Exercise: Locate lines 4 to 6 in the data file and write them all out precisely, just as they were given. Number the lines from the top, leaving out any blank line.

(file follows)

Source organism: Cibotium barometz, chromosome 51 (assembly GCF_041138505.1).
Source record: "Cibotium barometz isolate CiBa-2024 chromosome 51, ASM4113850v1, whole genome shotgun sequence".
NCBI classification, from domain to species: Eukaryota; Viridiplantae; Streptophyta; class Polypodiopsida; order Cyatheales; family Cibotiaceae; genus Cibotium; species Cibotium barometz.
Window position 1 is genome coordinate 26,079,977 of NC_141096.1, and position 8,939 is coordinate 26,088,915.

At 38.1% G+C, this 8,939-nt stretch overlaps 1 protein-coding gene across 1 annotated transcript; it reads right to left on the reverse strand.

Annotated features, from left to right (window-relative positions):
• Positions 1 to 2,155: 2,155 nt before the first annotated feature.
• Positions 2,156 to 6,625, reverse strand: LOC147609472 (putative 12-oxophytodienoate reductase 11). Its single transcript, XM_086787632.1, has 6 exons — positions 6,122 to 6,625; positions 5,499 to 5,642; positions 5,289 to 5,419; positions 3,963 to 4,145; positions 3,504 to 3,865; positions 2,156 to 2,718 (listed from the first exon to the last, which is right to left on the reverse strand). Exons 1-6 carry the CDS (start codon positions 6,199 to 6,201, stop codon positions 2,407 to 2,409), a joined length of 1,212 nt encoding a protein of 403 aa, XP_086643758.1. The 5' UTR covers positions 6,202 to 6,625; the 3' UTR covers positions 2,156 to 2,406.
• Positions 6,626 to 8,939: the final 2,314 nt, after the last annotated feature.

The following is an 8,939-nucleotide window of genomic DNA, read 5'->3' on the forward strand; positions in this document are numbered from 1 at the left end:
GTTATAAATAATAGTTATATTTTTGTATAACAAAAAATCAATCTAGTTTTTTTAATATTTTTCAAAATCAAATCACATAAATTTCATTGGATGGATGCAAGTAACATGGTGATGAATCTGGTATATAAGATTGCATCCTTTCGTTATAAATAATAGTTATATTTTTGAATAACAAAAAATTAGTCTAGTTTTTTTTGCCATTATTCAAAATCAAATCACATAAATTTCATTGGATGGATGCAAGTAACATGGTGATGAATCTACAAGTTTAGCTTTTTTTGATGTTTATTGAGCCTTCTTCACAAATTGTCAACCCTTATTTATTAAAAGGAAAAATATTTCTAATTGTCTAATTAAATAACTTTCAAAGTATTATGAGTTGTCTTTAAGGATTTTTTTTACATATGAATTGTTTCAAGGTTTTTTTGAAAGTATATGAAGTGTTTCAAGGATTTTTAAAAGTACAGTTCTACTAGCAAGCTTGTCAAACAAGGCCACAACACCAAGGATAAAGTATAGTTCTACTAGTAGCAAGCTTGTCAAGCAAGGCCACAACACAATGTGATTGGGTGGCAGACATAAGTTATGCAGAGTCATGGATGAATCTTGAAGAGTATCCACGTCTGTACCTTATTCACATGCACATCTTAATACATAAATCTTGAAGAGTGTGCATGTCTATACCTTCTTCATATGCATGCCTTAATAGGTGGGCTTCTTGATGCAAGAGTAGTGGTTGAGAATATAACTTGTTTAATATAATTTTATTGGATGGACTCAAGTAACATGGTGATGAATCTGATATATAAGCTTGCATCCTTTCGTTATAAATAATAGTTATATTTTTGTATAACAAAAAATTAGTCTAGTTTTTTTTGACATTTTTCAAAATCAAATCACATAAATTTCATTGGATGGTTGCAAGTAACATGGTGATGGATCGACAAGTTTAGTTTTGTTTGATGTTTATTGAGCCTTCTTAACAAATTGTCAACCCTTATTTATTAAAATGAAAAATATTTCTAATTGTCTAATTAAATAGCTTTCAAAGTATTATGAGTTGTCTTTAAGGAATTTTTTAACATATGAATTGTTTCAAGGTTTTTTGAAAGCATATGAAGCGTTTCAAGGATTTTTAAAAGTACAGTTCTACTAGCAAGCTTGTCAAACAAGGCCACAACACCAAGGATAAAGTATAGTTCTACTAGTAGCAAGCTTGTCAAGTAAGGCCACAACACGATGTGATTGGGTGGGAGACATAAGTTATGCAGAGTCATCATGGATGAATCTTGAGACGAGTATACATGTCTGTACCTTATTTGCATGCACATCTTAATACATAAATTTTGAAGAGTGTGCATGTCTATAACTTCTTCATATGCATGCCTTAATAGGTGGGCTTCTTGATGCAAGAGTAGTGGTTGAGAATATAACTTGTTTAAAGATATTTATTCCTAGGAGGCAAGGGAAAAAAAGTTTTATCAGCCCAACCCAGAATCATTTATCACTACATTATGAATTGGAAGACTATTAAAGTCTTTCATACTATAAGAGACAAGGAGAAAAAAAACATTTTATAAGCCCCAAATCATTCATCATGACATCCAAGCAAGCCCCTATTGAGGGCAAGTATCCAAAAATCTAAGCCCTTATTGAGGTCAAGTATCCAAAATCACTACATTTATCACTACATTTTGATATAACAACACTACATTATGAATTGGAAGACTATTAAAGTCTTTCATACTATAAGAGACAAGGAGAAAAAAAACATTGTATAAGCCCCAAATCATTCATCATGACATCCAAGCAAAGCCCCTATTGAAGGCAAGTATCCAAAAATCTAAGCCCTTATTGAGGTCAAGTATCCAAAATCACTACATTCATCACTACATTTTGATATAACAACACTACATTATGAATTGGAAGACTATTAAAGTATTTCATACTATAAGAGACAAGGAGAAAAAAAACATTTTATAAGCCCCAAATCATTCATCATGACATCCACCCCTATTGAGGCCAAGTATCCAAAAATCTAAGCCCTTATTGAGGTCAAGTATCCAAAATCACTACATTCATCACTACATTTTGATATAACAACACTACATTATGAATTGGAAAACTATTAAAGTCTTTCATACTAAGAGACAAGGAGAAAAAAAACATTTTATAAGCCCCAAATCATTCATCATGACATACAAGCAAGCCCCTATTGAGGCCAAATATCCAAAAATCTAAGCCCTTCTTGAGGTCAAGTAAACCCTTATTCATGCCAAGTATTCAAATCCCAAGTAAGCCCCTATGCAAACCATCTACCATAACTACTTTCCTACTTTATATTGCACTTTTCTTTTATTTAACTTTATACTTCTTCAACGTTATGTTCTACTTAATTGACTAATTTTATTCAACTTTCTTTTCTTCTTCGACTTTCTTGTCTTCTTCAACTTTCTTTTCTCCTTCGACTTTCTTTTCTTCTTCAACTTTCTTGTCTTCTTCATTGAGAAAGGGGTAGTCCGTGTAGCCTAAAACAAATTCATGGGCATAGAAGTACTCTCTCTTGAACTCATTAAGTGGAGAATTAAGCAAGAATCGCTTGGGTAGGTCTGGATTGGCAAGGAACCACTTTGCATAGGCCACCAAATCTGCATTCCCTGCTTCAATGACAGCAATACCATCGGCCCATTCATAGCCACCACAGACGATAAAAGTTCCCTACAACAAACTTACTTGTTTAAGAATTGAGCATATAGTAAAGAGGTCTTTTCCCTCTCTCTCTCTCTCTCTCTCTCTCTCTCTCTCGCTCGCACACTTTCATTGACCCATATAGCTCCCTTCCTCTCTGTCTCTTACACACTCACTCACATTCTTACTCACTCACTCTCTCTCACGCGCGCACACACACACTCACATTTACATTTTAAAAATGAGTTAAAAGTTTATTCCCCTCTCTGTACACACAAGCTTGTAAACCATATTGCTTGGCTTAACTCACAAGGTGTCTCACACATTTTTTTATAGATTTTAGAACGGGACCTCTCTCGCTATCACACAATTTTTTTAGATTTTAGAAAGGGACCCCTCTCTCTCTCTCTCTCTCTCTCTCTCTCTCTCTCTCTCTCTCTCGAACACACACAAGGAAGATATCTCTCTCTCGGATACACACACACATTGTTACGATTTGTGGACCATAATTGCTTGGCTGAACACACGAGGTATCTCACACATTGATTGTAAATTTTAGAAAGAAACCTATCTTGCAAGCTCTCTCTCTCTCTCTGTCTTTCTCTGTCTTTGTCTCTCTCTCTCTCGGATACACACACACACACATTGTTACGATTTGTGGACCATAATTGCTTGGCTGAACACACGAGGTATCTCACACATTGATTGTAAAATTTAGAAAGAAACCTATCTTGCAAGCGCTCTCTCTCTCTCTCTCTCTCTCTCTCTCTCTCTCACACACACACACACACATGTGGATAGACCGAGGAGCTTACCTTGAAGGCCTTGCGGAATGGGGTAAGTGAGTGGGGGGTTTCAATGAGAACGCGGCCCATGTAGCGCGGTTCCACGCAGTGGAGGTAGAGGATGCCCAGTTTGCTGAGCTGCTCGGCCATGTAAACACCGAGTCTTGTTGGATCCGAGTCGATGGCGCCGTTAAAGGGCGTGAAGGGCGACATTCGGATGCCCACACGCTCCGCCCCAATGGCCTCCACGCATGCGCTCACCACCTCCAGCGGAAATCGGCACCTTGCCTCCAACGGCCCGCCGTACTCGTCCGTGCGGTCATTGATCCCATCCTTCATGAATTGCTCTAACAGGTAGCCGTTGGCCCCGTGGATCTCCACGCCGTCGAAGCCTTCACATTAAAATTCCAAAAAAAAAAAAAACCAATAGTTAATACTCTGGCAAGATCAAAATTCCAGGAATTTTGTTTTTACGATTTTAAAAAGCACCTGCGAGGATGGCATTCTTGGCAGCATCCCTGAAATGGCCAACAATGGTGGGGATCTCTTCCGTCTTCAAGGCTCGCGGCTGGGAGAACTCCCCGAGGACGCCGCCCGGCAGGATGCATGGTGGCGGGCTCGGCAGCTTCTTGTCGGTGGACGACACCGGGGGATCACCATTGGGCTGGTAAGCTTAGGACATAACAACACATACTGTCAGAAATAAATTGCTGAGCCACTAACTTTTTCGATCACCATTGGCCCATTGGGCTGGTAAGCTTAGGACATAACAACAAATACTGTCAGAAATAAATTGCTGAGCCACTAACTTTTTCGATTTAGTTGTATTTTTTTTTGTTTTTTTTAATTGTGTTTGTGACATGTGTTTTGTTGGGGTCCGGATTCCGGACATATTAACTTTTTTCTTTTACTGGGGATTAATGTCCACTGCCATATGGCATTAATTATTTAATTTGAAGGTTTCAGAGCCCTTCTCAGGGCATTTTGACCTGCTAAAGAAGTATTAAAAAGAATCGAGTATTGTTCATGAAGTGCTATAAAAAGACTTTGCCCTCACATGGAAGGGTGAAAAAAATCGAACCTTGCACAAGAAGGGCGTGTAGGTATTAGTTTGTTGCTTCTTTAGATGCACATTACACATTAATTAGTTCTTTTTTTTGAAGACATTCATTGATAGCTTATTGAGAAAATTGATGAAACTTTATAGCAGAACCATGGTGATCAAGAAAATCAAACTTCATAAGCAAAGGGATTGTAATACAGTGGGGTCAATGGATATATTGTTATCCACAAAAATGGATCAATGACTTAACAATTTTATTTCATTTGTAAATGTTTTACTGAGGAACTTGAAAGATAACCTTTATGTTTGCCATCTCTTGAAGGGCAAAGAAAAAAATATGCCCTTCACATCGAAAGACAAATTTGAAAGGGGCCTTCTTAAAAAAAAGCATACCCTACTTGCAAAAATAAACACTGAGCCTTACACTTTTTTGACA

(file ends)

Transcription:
Window position 1 is genome coordinate 26,079,977 of NC_141096.1, and position 8,939 is coordinate 26,088,915.

At 38.1% G+C, this 8,939-nt stretch overlaps 1 protein-coding gene across 1 annotated transcript; it reads right to left on the reverse strand.

Annotated features, from left to right (window-relative positions):